The systems for governance and maintaining balance within the management of a company require important mechanisms to successfully meet business objectives and generate value for all stakeholders.
Such mechanisms run best when they are specifically stated in writing, and outline who holds the authority to direct the company on the level of management policy. The mechanisms should be stated in the company regulations, the joint venture agreement, or the shareholders’ agreement.
This specification of policy may include matters related to finance, operations, management, and the overall direction of work. This will ensure that all systems are compliant with the law, as well as internal and external regulation.
Although management mechanisms may be specified down to the smallest detail, they should not permit one person to have authority over a company, or dictate policies, especially relating to the adoption of key management policies, the issuance of dividends or the increase of the capitalization of the company.
From the firm’s experience, disputes in business operations tend to arise from the appointment of key management who are not favoured by the other business partner. Such situations tend to escalate quickly into numerous, continuing lawsuits aimed at the cancellation of shareholders’ resolutions and compensation for damages resulting from the breach of investment agreements or shareholders’ agreements.
If both parties hold equal amounts of shares, or are in some other way unable to cast a decisive vote in adopting shareholders’ resolutions, then such a situation results in operational deadlock. In these cases, the situation often deteriorates as communication breaks down and both sides attempt to gain control over the business of the company.
Their strategies may include: summoning shareholders to meetings in distant locations or foreign countries; ordering company personnel to spend an inordinate amount of time verifying certain shareholders before they may be allowed to enter a meeting room; locking elevators or other equipment in order to prevent shareholders from attending meetings; or even colluding with postal workers to delay the delivery of official shareholders’ general meeting invitations.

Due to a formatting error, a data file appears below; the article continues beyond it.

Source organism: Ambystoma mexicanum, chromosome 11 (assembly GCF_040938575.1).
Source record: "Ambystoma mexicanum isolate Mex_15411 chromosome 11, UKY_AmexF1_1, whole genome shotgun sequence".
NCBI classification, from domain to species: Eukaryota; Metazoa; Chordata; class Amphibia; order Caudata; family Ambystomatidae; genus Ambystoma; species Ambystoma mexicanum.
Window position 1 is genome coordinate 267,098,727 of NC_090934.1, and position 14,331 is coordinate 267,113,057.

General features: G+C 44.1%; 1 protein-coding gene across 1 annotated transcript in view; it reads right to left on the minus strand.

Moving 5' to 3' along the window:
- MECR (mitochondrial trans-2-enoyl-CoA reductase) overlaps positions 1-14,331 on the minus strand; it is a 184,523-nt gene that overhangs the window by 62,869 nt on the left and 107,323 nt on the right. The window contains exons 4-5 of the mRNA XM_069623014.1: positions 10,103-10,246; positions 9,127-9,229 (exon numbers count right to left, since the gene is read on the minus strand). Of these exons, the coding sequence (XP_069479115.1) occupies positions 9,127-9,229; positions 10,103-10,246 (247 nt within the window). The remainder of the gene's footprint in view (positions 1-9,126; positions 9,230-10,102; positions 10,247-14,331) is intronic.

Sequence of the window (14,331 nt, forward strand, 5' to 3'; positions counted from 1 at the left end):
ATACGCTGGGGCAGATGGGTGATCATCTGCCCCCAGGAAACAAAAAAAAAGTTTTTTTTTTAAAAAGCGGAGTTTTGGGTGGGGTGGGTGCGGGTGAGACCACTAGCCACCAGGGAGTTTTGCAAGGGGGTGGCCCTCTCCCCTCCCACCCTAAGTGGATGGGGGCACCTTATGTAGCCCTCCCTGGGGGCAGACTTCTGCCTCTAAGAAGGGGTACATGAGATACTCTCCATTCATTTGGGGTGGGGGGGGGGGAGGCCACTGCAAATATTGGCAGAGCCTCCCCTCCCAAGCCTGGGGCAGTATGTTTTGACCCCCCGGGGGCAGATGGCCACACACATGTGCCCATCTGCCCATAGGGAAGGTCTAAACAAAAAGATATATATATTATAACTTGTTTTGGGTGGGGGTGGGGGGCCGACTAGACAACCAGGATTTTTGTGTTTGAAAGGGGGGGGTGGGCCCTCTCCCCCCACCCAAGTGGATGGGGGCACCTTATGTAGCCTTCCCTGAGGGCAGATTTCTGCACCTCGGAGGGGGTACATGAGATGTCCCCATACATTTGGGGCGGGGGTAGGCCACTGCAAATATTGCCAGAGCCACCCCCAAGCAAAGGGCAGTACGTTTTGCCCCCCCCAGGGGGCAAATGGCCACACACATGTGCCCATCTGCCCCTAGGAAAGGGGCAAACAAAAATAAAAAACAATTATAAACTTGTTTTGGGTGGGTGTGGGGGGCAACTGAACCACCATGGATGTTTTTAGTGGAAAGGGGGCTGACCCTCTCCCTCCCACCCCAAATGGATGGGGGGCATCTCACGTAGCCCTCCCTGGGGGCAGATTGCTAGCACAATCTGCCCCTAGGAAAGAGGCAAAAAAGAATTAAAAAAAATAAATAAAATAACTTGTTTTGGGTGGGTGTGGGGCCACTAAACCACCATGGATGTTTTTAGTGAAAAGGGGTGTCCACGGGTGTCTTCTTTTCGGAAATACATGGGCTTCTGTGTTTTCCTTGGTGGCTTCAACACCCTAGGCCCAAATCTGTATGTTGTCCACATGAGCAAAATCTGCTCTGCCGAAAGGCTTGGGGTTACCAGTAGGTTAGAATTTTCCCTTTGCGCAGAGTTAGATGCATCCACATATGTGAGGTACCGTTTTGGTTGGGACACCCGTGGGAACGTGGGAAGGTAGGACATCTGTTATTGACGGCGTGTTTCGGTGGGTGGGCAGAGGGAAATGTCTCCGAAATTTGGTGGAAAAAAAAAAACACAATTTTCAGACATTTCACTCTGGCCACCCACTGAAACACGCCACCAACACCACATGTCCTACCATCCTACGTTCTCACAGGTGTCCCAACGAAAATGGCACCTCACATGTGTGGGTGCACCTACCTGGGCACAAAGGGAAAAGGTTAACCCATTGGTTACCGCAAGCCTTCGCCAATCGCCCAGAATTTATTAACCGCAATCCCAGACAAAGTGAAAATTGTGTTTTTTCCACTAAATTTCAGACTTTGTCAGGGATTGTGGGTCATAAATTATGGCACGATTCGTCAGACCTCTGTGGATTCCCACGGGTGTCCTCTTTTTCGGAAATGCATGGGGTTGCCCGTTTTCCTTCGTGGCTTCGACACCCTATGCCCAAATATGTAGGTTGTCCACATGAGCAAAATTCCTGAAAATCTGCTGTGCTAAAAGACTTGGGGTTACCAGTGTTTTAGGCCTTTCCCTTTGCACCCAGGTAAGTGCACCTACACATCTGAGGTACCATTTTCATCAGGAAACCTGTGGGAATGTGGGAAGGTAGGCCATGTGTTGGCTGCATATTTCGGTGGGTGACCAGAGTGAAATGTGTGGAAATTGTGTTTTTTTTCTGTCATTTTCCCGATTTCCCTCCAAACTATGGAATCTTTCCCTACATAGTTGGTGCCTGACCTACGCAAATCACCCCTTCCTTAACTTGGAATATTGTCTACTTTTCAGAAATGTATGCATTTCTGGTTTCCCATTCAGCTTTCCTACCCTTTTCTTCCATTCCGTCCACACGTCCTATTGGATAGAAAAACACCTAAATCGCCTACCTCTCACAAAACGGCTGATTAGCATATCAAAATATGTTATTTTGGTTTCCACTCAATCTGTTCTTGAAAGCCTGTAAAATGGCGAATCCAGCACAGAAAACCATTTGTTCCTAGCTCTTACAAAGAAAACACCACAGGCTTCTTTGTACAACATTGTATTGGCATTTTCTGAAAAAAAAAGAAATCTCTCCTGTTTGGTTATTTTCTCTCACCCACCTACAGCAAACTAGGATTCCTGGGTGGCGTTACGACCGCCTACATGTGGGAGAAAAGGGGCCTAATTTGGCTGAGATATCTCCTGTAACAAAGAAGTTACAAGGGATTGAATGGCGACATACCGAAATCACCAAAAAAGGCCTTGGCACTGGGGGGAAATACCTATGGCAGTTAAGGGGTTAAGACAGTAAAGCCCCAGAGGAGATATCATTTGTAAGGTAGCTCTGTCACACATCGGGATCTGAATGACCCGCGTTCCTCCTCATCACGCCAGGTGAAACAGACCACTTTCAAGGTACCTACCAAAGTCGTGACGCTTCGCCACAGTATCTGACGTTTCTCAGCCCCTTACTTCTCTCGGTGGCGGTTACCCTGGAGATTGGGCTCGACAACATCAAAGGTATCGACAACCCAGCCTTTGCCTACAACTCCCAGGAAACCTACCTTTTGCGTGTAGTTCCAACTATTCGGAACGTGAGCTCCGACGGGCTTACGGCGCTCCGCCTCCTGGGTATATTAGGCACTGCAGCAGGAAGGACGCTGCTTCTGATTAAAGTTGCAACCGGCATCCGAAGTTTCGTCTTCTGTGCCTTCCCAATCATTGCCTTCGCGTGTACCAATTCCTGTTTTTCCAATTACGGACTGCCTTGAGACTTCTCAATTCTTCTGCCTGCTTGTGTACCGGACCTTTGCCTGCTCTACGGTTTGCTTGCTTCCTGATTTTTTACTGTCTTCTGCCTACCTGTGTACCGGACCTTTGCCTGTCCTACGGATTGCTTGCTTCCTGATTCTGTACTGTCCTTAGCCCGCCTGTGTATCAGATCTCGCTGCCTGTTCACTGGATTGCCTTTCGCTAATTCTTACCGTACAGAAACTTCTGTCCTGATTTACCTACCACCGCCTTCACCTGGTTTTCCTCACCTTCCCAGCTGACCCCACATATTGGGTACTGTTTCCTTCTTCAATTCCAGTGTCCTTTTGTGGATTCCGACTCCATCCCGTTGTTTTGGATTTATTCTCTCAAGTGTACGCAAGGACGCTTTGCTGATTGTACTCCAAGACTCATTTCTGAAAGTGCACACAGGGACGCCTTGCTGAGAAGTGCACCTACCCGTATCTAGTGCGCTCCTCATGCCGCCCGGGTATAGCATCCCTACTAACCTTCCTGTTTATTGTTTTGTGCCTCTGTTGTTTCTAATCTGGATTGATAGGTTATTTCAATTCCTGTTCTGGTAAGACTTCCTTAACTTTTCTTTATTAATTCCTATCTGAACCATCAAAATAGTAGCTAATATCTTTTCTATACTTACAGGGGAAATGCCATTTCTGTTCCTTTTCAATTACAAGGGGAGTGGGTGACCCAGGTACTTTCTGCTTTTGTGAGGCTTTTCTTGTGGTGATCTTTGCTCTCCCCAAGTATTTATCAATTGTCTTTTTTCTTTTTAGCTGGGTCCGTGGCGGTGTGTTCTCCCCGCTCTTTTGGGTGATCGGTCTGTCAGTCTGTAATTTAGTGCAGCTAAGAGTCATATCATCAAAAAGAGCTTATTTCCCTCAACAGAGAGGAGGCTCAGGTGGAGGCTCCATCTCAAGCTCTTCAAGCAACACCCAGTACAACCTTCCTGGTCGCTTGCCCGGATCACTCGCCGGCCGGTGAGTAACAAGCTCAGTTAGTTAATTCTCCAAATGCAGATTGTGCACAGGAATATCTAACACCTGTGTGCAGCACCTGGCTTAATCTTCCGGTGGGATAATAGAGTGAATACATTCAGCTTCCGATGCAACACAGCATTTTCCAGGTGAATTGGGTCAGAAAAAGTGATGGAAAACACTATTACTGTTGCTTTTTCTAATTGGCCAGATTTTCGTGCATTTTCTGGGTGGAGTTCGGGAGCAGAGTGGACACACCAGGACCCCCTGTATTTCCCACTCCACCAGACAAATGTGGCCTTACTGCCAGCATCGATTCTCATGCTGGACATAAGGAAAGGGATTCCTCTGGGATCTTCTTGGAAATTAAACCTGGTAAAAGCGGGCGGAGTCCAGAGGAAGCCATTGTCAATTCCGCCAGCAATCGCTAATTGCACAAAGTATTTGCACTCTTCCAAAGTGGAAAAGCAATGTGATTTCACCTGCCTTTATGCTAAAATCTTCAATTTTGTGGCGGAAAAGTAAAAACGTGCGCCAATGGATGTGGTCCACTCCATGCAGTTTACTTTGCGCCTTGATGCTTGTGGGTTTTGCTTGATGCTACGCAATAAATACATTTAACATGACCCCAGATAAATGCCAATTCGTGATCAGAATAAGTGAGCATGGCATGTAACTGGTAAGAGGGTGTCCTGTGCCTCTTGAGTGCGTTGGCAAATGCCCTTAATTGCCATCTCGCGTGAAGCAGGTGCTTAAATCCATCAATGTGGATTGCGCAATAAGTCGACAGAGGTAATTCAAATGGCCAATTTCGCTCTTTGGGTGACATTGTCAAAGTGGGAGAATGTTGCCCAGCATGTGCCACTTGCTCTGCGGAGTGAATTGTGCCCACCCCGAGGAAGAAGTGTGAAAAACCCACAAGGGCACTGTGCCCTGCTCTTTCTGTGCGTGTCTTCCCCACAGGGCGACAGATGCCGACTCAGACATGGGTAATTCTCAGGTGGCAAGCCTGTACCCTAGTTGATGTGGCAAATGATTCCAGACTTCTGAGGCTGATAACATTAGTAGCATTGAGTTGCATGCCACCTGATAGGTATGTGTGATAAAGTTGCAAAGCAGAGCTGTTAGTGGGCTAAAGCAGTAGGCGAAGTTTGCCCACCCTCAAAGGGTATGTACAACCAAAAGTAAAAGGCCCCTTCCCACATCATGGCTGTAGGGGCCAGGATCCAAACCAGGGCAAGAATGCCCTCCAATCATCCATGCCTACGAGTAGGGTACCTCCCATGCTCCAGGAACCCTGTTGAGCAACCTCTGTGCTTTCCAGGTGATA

Strategies aimed at gaining control of a company can include any actions aimed at obtaining a court judgment modifying company regulations in one’s favour as it relates to the adoption of share-holders’ resolutions.
Regarding the adoption of company resolutions by unlawful means, the law in Thailand is not currently able to protect shareholders in a timely manner. Specifically, temporary preliminary injunctions or temporary emergency injunctions designed to halt enforcement of unlawful company resolutions before the matter is considered by a court have little chance of success.
The law states that only shareholders or directors have the right to file a legal proceeding to revoke a resolution within one month of the adoption of the resolution by a general meeting of the shareholders.
In these cases, the most important point to consider is registration with the company registrar of a resolution adopted unlawfully by a general meeting of the shareholders. When there is a claim by one party that the registration of a certain resolution is unlawful, the company registrar will register the resolution regardless of the circumstances, because the registrar is not able to determine whether the general meeting that adopted the resolution was held in good faith. The authority to determine this issue lies with the court.
Therefore, if there is no plea to revoke the resolution or such a plea is made too late, the court may order that the complaint be dismissed. Therefore, a resolution adopted unlawfully by the general meeting would still be considered valid and enforceable in certain cases. Thai courts have established a precedent whereby the cancellation of any company resolutions have effect starting from the date that a court passes judgment. The unlawful resolution may have been enforced for several years before there is a court judgment voiding it.
This circumstance has created a legal loophole where actions, deriving authority from unlawful resolutions, are taken until resolutions are finally invalidated by the court. These may be held to be lawful actions, except only in those cases where the meeting was held in a manner that was illegal in itself, or where it could not be reasonable to consider that the meeting was a lawful representation of the company.
The performance of due diligence and the structuring of company regulations, including putting in place a management strategy related to corporate governance, specifically with regards to investment in a Thai-based company, is an important issue that will help prevent the risk of disputes.
“Loophole from unlawful shareholders’ resolutions” Asia Business Law Journal – July Aug 2016 Vol 1 issue 1, 76.” – Download PDF here